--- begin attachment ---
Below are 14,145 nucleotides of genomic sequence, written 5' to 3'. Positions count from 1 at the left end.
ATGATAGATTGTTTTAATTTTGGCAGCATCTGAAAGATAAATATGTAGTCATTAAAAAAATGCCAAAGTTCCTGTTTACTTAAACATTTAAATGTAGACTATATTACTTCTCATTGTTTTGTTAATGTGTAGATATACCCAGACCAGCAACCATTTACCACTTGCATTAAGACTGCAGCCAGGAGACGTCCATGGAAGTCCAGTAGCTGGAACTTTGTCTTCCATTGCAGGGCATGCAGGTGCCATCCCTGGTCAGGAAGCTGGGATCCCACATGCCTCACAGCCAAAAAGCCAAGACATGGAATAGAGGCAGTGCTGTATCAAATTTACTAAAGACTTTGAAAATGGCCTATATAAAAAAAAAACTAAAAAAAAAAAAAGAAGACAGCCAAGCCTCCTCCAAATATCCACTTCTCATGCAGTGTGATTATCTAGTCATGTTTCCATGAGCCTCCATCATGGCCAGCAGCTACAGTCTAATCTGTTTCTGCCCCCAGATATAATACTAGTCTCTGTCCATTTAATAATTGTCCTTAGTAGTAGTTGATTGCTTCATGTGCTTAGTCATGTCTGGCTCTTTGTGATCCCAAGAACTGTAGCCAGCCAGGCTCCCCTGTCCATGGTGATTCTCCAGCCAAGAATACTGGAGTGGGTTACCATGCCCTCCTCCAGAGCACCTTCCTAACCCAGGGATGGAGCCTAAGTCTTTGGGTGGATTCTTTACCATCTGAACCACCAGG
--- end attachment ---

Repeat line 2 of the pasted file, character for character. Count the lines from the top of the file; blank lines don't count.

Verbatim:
ATGATAGATTGTTTTAATTTTGGCAGCATCTGAAAGATAAATATGTAGTCATTAAAAAAATGCCAAAGTTCCTGTTTACTTAAACATTTAAATGTAGACTATATTACTTCTCATTGTTTTGTTAATGTGTAGATATACCCAGACCAGCAACCATTTACCACTTGCATTAAGACTGCAGCCAGGAGACGTCCATGGAAGTCCAGTAGCTGGAACTTTGTCTTCCATTGCAGGGCATGCAGGTGCCATCCCTGGTCAGGAAGCTGGGATCCCACATGCCTCACAGCCAAAAAGCCAAGACATGGAATAGAGGCAGTGCTGTATCAAATTTACTAAAGACTTTGAAAATGGCCTATATAAAAAAAAAACTAAAAAAAAAAAAAGAAGACAGCCAAGCCTCCTCCAAATATCCACTTCTCATGCAGTGTGATTATCTAGTCATGTTTCCATGAGCCTCCATCATGGCCAGCAGCTACAGTCTAATCTGTTTCTGCCCCCAGATATAATACTAGTCTCTGTCCATTTAATAATTGTCCTTAGTAGTAGTTGATTGCTTCATGTGCTTAGTCATGTCTGGCTCTTTGTGATCCCAAGAACTGTAGCCAGCCAGGCTCCCCTGTCCATGGTGATTCTCCAGCCAAGAATACTGGAGTGGGTTACCATGCCCTCCTCCAGAGCACCTTCCTAACCCAGGGATGGAGCCTAAGTCTTTGGGTGGATTCTTTACCATCTGAACCACCAGG